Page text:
A res publica, the Roman philosopher Cicero claims, is a legitimate form of commonwealth if, and only if, the people are the sovereign power, and they entrust their sovereignty into the capable hands of the elite.
At the beginning of the constitutional debate in de re publica [a dialogue on Roman politics by Cicero, written in six books between 54 and 51 BC], Cicero effectively says: “res publica, then, is the property of a people (res populi). A people, further, is not just any gathering of humans assembled in any way at all; it is a gathering of people in large number associated into a partnership with one another by a common agreement on law (iuris consensu) and a sharing of benefits (utilitatis communione).”
The construction of the definition of a res publica as res populi in terms of a property metaphor allows Cicero to state that in any legitimate form of government, the populus should own its own res. In order to do so in any meaningful way, it is necessary that the people should possess the right to manage and administer it. This, in turn, is tantamount to the possession of liberty and the ability to exercise it.
Tracing the development of the Roman constitution as the historical incarnation of the best form of government, Cicero showed how Rome came to acquire that matrix of civic and political rights essential to the establishment of the citizens’ status of liberty.
Of these rights, the most important was the right to suffragium. This provided the people with a certain degree of political participation, thereby guaranteeing that they were the de facto owners of their own property, which they could administer as they wished. In this form of government, the powers of this sovereignty were entrusted to an elected aristocracy, which would conduct the affairs of the people while keeping in mind the common advantage, and in accordance with a common sense of justice. This, at least, was the theory…
In practice, in the first century BC – the Republican period best documented – the people exercised their right to vote mainly in two assemblies: the comitia centuriata and the comitia tributa.
The comitia centuriata, which was in charge of electing Roman higher magistrates, and rarely at this time passed legislation or acted as a jury court, was an assembly that originally mirrored the military structure of the Roman army. The Romans did not know the one-citizen one-vote system, but rather adopted the idea of voting units – in the case of this assembly, the military centuria, within which the Roman people were distributed.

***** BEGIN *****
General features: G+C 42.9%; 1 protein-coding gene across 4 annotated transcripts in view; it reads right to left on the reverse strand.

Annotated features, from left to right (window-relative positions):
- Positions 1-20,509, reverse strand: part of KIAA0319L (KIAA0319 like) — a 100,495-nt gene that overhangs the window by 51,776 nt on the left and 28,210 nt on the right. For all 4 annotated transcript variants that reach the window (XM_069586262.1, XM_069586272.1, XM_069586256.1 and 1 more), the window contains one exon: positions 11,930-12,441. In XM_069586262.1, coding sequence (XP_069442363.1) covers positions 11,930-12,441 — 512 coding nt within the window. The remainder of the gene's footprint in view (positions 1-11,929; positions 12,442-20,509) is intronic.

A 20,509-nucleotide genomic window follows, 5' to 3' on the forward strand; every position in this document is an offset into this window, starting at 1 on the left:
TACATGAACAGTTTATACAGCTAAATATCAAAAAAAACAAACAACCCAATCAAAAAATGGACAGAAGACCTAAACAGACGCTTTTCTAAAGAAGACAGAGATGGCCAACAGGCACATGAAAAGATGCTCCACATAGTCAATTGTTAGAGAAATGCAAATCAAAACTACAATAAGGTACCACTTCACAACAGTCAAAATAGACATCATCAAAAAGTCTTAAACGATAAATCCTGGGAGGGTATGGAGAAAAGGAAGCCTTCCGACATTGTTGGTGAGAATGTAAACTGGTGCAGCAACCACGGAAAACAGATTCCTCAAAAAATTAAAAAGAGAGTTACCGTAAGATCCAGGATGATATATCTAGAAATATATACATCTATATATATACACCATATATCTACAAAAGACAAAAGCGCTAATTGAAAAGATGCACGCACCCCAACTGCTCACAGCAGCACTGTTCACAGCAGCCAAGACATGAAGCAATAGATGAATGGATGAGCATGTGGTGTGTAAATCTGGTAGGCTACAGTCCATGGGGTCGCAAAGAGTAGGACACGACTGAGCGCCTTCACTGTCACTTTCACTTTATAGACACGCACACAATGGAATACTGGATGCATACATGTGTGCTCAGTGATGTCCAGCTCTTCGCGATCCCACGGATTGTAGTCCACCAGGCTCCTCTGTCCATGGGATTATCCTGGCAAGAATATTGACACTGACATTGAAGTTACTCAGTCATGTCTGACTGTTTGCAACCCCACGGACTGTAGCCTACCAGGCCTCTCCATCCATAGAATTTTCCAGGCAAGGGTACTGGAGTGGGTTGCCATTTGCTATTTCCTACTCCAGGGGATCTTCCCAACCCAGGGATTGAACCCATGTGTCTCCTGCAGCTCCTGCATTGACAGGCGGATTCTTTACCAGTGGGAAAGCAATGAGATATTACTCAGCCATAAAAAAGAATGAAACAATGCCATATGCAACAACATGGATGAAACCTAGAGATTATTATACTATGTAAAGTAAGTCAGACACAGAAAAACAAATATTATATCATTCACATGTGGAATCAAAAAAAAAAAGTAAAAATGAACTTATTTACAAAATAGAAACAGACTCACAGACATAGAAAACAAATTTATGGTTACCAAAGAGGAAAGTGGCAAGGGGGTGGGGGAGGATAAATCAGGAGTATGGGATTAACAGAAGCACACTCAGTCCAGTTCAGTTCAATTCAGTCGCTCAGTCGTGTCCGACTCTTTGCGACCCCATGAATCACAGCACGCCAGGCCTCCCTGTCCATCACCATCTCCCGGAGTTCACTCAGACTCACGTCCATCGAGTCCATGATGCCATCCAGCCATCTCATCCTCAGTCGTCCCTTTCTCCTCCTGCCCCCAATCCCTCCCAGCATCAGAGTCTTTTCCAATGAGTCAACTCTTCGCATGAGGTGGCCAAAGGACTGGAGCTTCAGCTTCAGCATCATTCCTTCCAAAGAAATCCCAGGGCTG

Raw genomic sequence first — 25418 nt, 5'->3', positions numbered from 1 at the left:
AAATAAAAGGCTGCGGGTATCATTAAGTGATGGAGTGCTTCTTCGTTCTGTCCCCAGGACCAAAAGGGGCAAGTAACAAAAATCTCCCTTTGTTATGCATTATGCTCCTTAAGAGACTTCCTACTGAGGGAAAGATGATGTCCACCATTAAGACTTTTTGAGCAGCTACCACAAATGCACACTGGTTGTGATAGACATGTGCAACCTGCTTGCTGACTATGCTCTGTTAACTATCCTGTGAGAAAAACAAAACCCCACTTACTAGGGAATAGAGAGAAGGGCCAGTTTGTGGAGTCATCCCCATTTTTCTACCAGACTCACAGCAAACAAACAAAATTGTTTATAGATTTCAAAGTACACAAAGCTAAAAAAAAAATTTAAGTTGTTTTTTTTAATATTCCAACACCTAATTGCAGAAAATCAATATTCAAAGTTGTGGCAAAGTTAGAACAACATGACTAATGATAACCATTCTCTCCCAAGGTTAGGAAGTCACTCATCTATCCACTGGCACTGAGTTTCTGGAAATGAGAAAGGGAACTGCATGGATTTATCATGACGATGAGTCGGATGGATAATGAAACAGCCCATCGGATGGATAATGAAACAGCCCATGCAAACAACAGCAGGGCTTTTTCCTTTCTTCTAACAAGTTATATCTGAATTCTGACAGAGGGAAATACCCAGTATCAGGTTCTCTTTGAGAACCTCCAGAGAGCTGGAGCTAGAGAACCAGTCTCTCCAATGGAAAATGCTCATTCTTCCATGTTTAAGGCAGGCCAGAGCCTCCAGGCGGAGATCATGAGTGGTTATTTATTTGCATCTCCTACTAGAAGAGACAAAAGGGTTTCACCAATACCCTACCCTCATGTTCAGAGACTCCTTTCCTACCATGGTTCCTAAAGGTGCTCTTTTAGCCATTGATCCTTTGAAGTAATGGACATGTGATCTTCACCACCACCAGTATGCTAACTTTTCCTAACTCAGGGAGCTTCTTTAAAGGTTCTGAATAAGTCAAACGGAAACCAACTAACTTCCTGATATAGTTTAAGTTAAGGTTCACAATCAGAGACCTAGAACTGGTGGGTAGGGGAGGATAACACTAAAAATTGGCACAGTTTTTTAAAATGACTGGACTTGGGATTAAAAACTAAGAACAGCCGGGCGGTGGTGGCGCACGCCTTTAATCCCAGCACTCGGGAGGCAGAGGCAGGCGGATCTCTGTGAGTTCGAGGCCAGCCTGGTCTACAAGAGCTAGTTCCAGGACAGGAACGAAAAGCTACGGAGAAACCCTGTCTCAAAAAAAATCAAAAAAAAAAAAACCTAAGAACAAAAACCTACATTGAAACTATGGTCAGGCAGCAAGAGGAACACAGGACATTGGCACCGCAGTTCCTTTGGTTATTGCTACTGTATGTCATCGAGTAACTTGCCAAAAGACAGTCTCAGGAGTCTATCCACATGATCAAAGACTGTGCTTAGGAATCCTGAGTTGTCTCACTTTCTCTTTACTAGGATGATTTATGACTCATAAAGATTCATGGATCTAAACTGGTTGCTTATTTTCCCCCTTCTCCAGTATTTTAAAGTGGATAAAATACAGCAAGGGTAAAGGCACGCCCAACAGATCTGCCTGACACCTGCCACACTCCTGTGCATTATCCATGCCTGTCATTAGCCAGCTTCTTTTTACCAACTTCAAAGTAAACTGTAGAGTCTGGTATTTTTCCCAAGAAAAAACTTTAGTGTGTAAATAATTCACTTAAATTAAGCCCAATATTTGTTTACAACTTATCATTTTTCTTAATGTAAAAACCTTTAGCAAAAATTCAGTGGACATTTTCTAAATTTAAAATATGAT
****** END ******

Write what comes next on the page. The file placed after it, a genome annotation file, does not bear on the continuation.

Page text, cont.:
The majority of votes within one unit counted as the outcome of that unit, and in turn the majority of units constituted the final outcome of the voting. The people were divided in classes by the census, traditionally on the basis of their financial ability to arm themselves. Each class within the census was assigned a designated number of centuriae – the higher the census class, the higher the number of centuriae that class held.
In the vast majority of cases, the rest of the Roman people were not even consulted, and the last class of census, the capite censi – to whom only one centuria was assigned – were very rarely involved in any decision of this assembly. There were some attempts to address the timocratic bias of this assembly [a state where only property owners may participate in government], but the Romans largely justified the system that lay at the centre of their political organisation.
They claimed it embodied the principle that “the greatest number should not have the greatest power” (Cicero’s de re publica, 2.39), and they praised this organisation because it guaranteed that “the majority of votes was in the hands of those to whom the highest welfare of the commonwealth was the most important”.
However, what all Roman authors also equally emphasised as an important feature of this political organisation was that “no one was deprived of the suffrage” – no one, that is, except women, foreigners, and slaves. In theory as well as in practice, it was essential for the Romans that no adult male citizen was deprived of his right to vote – this would have been tyrannical.
The true advantage of this system was the guarantee that those who had more at stake in the commonwealth were also in a position of political predominance. It also meant everyone was equally entitled to vote – that is to say everyone equally possessed the most basic political right, which allowed him to play a role in the management and administration of the people’s property: the commonwealth.
c1989: head detail of bust of Marcus Tullius Cicero, Roman statesman, scholar and writer. (Photo By DEA/G DAGLI ORTI/De Agostini/Getty Images)
The Comitia Tributa
The main legislative assembly of the late Republic was the Comitia Tributa, which was also in charge of the elections of Roman magistrates. This assembly was organised around the voting unit of the tribe – a territorial unit to which each Roman citizen belonged by birth or legal act. The number of tribes increased progressively throughout the Republic with Roman conquest, but by 231 BC the Romans decided no longer to augment their number, which became fixed at 35, comprising four urban and 31 rustic tribes.